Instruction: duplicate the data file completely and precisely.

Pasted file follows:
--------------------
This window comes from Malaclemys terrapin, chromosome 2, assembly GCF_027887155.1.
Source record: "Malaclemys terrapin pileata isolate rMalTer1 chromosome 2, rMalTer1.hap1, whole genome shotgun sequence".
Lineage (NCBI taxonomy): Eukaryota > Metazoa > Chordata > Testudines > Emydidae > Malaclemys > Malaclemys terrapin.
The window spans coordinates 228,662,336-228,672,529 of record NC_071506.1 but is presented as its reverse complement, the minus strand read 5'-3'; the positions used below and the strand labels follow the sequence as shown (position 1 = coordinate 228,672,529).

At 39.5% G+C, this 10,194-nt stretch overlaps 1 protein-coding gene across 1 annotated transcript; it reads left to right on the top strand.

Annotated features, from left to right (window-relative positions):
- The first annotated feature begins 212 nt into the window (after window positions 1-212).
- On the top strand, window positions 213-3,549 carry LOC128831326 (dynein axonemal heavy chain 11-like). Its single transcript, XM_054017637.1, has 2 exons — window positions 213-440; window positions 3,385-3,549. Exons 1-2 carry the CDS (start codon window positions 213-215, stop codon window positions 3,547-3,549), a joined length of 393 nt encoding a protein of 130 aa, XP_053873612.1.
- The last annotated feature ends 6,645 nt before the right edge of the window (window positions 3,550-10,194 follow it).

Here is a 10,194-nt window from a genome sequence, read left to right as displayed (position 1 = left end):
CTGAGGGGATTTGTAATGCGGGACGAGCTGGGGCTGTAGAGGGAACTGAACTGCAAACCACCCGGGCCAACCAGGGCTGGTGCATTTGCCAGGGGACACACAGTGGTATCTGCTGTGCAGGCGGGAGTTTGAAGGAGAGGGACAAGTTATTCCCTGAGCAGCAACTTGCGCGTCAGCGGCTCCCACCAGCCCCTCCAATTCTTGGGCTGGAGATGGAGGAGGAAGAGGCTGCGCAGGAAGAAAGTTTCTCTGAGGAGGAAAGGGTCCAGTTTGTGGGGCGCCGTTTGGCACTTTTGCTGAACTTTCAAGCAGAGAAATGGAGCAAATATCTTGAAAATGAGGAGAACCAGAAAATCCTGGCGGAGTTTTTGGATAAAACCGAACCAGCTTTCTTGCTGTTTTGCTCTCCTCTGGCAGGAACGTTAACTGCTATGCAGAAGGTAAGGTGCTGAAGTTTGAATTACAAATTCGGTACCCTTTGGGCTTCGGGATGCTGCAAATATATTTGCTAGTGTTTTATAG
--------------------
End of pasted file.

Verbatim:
This window comes from Malaclemys terrapin, chromosome 2, assembly GCF_027887155.1.
Source record: "Malaclemys terrapin pileata isolate rMalTer1 chromosome 2, rMalTer1.hap1, whole genome shotgun sequence".
Lineage (NCBI taxonomy): Eukaryota > Metazoa > Chordata > Testudines > Emydidae > Malaclemys > Malaclemys terrapin.
The window spans coordinates 228,662,336-228,672,529 of record NC_071506.1 but is presented as its reverse complement, the minus strand read 5'-3'; the positions used below and the strand labels follow the sequence as shown (position 1 = coordinate 228,672,529).

At 39.5% G+C, this 10,194-nt stretch overlaps 1 protein-coding gene across 1 annotated transcript; it reads left to right on the top strand.

Annotated features, from left to right (window-relative positions):
- The first annotated feature begins 212 nt into the window (after window positions 1-212).
- On the top strand, window positions 213-3,549 carry LOC128831326 (dynein axonemal heavy chain 11-like). Its single transcript, XM_054017637.1, has 2 exons — window positions 213-440; window positions 3,385-3,549. Exons 1-2 carry the CDS (start codon window positions 213-215, stop codon window positions 3,547-3,549), a joined length of 393 nt encoding a protein of 130 aa, XP_053873612.1.
- The last annotated feature ends 6,645 nt before the right edge of the window (window positions 3,550-10,194 follow it).

Here is a 10,194-nt window from a genome sequence, read left to right as displayed (position 1 = left end):
CTGAGGGGATTTGTAATGCGGGACGAGCTGGGGCTGTAGAGGGAACTGAACTGCAAACCACCCGGGCCAACCAGGGCTGGTGCATTTGCCAGGGGACACACAGTGGTATCTGCTGTGCAGGCGGGAGTTTGAAGGAGAGGGACAAGTTATTCCCTGAGCAGCAACTTGCGCGTCAGCGGCTCCCACCAGCCCCTCCAATTCTTGGGCTGGAGATGGAGGAGGAAGAGGCTGCGCAGGAAGAAAGTTTCTCTGAGGAGGAAAGGGTCCAGTTTGTGGGGCGCCGTTTGGCACTTTTGCTGAACTTTCAAGCAGAGAAATGGAGCAAATATCTTGAAAATGAGGAGAACCAGAAAATCCTGGCGGAGTTTTTGGATAAAACCGAACCAGCTTTCTTGCTGTTTTGCTCTCCTCTGGCAGGAACGTTAACTGCTATGCAGAAGGTAAGGTGCTGAAGTTTGAATTACAAATTCGGTACCCTTTGGGCTTCGGGATGCTGCAAATATATTTGCTAGTGTTTTATAG